We are subscribers to NASA Science News. We have just received this e-mail from them. They have said it so very, very well:
“Feb. 4th, 2003: At the dawn of the space age some 40 years ago, we alwaysknew who was orbiting Earth or flying to the Moon. Neil Armstrong, YuriGagarin, John Glenn. They were household names–everywhere.
Lately it’s different. Space flight has become more “routine.” Anotherflight of the shuttle. Another visit to the space station. Who’s onboardthis time? Unless you’re a NASA employee or a serious space enthusiast,you might not know.
Dave Brown, Rick Husband, Laurel Clark, Kalpana Chawla, Michael Anderson,William McCool, and Ilan Ramon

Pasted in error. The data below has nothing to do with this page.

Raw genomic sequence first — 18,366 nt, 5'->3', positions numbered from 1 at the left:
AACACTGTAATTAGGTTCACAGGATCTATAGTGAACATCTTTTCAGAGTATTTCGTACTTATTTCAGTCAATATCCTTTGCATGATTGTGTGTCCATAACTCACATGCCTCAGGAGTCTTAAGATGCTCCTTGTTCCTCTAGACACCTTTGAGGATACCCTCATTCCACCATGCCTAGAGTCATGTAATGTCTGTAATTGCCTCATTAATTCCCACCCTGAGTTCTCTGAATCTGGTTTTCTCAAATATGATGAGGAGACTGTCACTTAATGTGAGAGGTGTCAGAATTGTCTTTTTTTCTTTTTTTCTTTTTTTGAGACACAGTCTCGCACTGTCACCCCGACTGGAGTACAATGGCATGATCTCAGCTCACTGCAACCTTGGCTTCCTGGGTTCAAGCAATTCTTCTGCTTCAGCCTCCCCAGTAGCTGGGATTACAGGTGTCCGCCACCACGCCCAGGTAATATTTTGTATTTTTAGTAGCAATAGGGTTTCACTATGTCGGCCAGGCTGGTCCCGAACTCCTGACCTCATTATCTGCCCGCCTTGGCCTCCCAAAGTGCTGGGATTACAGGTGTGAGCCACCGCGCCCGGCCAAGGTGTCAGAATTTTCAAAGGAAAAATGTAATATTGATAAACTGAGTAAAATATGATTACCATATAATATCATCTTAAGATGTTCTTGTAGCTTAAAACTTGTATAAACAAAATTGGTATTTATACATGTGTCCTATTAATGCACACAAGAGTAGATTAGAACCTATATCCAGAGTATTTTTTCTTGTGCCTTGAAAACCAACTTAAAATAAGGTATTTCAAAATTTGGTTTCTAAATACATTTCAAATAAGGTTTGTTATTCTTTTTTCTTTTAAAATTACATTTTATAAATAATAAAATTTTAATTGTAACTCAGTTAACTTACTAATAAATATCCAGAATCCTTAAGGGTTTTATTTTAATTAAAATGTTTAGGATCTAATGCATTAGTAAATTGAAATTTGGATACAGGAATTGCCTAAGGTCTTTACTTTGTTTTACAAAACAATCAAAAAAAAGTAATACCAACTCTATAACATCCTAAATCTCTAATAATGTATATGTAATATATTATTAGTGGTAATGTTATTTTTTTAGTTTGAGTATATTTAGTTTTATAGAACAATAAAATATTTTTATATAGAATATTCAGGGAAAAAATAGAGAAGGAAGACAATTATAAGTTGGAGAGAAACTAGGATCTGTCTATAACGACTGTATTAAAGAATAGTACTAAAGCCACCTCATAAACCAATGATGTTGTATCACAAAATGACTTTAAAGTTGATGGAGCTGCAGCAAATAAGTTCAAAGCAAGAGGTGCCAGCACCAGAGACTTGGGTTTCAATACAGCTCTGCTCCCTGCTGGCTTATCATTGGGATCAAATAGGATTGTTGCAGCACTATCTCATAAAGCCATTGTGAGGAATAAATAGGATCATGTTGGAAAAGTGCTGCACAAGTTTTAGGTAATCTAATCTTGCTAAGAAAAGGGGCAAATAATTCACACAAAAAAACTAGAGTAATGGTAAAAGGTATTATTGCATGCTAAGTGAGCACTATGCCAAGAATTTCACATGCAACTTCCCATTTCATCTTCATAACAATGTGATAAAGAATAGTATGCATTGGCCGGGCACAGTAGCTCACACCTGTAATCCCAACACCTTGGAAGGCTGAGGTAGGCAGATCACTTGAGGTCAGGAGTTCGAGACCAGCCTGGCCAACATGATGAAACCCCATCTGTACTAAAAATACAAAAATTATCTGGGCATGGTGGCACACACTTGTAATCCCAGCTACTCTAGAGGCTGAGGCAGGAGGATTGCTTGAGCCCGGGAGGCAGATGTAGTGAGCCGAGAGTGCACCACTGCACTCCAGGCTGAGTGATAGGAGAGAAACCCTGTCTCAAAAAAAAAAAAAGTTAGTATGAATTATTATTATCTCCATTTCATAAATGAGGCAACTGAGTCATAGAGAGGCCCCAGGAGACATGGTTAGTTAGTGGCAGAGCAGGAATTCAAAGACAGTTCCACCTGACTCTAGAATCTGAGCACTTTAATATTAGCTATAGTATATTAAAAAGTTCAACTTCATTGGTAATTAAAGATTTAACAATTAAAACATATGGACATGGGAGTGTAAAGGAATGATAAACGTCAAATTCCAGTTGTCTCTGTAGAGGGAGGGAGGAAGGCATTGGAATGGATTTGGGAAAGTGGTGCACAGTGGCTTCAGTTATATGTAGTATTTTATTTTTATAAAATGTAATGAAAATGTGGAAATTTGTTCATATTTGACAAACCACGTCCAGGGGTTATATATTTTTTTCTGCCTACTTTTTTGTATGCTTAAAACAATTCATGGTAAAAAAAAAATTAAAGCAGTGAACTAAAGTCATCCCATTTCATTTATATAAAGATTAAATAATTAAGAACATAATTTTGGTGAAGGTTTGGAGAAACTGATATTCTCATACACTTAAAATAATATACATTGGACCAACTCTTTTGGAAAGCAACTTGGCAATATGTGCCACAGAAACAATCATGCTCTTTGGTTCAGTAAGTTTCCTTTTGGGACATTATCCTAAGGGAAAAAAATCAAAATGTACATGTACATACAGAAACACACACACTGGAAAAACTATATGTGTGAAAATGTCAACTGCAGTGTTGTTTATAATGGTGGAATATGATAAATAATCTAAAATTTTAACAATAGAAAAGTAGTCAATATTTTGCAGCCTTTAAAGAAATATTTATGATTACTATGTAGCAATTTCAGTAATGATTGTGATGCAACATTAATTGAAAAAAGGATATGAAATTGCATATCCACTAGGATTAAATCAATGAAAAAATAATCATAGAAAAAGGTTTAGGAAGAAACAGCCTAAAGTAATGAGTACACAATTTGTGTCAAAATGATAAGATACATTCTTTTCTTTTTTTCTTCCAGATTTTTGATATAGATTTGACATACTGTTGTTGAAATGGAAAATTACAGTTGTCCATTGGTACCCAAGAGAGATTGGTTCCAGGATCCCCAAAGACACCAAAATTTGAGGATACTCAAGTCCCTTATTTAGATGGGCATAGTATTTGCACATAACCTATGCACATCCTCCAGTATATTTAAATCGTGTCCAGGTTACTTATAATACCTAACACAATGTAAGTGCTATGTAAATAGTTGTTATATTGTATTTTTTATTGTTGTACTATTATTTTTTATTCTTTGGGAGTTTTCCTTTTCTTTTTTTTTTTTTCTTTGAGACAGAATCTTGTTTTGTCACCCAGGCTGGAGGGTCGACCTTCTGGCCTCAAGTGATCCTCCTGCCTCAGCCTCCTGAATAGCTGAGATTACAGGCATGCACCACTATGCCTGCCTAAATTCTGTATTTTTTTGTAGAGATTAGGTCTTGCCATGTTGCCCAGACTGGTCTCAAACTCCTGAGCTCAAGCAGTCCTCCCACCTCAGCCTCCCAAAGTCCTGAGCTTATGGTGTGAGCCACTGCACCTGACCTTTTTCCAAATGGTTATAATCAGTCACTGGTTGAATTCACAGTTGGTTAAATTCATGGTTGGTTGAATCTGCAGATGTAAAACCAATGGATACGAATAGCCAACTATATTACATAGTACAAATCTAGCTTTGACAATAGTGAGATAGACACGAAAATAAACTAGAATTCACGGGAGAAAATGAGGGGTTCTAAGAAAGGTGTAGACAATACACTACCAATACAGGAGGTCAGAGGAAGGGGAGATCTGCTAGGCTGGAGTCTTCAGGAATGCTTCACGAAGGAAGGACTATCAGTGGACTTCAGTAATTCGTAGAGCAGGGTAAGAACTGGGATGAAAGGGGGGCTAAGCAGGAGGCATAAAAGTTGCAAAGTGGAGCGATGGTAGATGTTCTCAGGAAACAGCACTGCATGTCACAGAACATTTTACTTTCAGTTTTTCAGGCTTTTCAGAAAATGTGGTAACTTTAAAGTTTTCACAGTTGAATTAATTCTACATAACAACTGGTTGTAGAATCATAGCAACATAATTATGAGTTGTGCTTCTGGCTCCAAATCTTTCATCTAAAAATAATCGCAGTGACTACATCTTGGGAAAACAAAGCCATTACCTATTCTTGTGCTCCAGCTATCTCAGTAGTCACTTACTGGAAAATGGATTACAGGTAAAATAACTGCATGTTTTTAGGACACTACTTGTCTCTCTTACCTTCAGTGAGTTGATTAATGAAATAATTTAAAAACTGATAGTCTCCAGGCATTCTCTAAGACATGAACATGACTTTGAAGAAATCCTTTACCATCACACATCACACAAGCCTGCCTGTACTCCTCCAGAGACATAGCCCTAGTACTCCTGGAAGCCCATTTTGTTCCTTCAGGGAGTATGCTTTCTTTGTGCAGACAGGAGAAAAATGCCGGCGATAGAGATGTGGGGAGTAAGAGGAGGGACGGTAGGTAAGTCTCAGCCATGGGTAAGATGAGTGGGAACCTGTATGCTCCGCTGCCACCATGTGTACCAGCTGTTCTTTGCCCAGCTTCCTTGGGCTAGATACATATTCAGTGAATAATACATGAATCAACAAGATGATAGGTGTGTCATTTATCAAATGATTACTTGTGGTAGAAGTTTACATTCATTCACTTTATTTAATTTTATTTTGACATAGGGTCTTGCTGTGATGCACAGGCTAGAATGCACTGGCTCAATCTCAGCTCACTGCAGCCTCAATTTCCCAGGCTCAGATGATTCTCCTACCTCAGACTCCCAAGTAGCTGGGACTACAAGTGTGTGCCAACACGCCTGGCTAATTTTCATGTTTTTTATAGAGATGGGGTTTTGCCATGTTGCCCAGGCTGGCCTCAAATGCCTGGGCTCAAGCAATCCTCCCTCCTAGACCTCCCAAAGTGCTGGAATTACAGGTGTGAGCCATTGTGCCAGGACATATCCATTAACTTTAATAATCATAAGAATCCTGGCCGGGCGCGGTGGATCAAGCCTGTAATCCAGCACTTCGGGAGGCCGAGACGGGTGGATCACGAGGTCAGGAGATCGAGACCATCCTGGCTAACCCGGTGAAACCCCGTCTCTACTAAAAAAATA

Now we know. Those are the names of the seven astronauts who weretragically lost on Saturday, Feb. 1st, when the space shuttle Columbia(STS-107) broke apart over Texas.
Before the accident, perhaps, they were strangers to you. But if that’sso, why did you have a knot in your gut when you heard the news? What werethose tears all about? Why do you feel so deep-down sad for sevenstrangers?
Astronauts have an unaccountable hold on us. They are explorers. Curious,humorous, serious, daring, careful. Where they go, they go in peace. Everykid wants to be one. Astronauts are the essence of humanity.
They are not strangers. They are us.
While still in orbit Dave Brown asked, jokingly, “do we really have tocome back?”
No. But we wish you had.”
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